Peter Mutharika proposes levy for higher education
President Peter Mutharika has said the government will introduce an education levy to support learning and infrastructure development for tertiary education in the country.
Speaking during the University of Malawi (Unima) 2014-2015 academic year’s third congregation yesterday, Mutharika said the country needs to change its education funding model.
“It is hardly sustainable to depend on direct subvention to fund research and infrastructure. We need to rethink our ways. We must change the way we finance higher education. Therefore, I want to see the following happening.
“We will introduce an education levy to fund research and infrastructure in higher education,” Mutharika said.
He was, however, surprised that people who gathered in the Chancellor College’s Great Hall clapped hands for the idea.
“I thought Malawians do not to like to pay tax. It is high time people applauded higher taxes.
I am very glad that this tax will help education in this country,” he said.
Mutharika said he also wants to see universities introducing innovative reforms for funding.
“Every college needs a vibrant directorate of research that can generate and utilize research funds intelligently. We will do our part; you must do your part. With reforms, we can do a lot,” he said.
The President said the status and prestige of a university is made of the type and quality of research as research is the heartbeat of the university.
“Research is generation of new knowledge and solutions that serve society. From a university that lives up to its reason of existence, its research; its teaching; and its graduates must solve local problems within their global context. Within the principle of glocality, we must think globally and act locally,” The President said.
According to Mutharika, every university must always assess its contribution to society and he is pleased to note that the tracer study for Unima is ready for implementation.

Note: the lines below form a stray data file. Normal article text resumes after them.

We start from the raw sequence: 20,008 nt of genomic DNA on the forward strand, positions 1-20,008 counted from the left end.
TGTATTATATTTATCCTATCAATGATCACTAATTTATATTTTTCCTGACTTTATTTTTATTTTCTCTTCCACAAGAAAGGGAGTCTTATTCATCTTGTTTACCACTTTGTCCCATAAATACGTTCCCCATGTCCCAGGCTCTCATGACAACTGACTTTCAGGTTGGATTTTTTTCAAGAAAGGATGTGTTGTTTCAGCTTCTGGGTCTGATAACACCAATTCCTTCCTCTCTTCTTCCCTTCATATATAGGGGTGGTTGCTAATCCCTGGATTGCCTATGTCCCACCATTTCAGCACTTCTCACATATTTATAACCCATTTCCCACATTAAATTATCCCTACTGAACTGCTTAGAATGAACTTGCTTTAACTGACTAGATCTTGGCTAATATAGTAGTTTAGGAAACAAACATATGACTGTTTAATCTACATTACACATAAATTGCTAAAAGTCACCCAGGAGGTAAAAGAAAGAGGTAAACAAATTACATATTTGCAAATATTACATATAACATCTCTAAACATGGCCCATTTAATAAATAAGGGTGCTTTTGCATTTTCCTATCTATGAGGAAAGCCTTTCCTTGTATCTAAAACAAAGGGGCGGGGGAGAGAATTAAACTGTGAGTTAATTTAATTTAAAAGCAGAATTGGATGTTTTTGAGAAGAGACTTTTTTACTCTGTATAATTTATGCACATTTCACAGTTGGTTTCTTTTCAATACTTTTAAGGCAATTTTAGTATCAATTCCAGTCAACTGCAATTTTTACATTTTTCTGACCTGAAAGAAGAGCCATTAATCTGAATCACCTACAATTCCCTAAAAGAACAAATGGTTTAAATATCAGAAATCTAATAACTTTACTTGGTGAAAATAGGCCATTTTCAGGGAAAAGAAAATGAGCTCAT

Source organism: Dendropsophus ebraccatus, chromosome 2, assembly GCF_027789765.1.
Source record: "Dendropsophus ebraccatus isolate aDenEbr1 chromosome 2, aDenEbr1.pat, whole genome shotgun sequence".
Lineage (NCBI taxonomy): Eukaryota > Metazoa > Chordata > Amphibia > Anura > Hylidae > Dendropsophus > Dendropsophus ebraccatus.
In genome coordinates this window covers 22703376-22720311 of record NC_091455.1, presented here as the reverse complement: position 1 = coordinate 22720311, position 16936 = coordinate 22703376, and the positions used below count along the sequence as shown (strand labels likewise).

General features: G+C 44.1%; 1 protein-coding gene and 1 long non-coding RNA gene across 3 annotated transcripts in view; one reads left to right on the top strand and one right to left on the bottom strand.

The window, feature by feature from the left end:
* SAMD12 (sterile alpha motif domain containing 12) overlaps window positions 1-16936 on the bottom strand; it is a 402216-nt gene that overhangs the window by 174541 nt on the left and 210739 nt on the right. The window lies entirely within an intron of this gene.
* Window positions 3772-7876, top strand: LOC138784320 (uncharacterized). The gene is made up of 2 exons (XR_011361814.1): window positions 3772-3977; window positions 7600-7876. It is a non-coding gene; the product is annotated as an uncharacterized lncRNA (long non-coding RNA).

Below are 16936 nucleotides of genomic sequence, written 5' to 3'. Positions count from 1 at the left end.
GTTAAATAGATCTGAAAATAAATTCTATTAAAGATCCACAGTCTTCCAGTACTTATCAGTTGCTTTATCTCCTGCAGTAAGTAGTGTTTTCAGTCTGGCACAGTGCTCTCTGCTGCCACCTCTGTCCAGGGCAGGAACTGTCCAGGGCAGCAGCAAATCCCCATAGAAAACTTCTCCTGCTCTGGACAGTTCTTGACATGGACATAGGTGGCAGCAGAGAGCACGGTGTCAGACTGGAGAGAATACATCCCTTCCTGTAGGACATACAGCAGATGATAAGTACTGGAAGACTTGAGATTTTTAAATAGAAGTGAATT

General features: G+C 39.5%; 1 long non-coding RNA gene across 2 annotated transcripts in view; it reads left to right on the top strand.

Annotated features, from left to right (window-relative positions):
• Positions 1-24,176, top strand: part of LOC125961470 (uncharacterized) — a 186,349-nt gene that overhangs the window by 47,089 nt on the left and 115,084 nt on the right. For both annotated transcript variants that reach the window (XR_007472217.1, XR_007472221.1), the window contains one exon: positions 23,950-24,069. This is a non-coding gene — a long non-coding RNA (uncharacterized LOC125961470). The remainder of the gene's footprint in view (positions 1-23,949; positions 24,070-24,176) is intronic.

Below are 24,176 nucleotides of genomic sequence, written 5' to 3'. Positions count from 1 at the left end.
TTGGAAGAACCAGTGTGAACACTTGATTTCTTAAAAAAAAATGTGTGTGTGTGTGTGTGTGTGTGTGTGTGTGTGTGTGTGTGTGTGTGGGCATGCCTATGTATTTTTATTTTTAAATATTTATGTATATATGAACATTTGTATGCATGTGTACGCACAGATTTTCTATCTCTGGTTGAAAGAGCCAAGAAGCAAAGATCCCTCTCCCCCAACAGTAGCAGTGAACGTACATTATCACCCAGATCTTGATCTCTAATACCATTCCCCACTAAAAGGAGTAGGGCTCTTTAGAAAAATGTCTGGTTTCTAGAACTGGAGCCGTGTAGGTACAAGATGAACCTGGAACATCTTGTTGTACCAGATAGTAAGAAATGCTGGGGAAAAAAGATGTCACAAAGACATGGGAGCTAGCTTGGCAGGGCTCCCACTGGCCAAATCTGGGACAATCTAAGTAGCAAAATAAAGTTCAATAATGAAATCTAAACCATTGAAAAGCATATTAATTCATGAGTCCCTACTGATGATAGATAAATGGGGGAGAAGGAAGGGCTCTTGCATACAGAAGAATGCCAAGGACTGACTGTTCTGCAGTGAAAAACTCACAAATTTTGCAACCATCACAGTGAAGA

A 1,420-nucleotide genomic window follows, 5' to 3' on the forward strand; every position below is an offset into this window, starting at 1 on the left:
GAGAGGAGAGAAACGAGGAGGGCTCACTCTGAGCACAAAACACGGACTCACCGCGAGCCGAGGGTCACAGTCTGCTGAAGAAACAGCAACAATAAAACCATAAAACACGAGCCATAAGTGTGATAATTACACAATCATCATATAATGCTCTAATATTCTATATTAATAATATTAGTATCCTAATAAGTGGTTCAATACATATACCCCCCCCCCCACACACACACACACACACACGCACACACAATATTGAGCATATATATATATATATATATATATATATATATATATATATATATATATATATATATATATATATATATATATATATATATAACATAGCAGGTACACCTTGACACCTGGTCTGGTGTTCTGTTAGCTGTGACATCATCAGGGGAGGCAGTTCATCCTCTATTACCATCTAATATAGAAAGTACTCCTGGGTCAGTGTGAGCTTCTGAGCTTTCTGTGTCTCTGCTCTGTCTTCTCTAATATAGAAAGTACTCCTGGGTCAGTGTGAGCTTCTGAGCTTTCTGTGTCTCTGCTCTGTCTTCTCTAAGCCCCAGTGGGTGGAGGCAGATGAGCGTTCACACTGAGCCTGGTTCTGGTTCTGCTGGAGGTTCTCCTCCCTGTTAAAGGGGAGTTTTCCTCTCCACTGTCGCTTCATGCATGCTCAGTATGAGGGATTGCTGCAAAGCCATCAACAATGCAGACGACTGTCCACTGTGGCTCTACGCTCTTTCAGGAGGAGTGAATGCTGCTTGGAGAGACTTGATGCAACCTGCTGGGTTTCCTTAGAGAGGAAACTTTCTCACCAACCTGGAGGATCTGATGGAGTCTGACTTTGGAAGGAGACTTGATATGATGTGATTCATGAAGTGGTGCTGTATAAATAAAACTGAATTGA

“I urge all universities to undertake tracer studies because we must know what our graduates do with the education and training they receive. We must know if their education and training prepares them to meet the currents of our society.
“Everywhere, tracer studies and situation analyses must inform every curriculum review. Periodic tracer studies and curriculum reviews must be standard norms for improving quality in our high education. And the National Council for Higher Education must see to it that these standards are followed in this country,” Mutharika said.
He said the government will also soon activate the Malawi Research and Education Network (MAREN) which is aimed at connecting the country’s public universities with the rest of the world, and access academic information beyond all boundaries.
He also said he is aware of the challenges in the University of Malawi and it hurts to see special needs students living and learning in very distressing conditions.
“So far, Chancellor College is the only college that admits Special Needs Students. Therefore, we will construct a purpose-built centre for Special Needs learners at Chancellor College. And I urge the rest of the colleges and universities to plan for special needs students. They too need to access education in comfort,” he said.
On the burnt Mzuzu University library, Mutharika urged the authorities of Mzuzu University and the Ministry of Education to finalise the technical consultations for the government to determine its support.
457 graduated during the ceremony in different programmes including doctor of philosophy-PhDs (honoris causa) to some notable figures such as former Malawi Congress Party (MCP) president John Tembo, Peter Mwanza and Brown Chimphamba.
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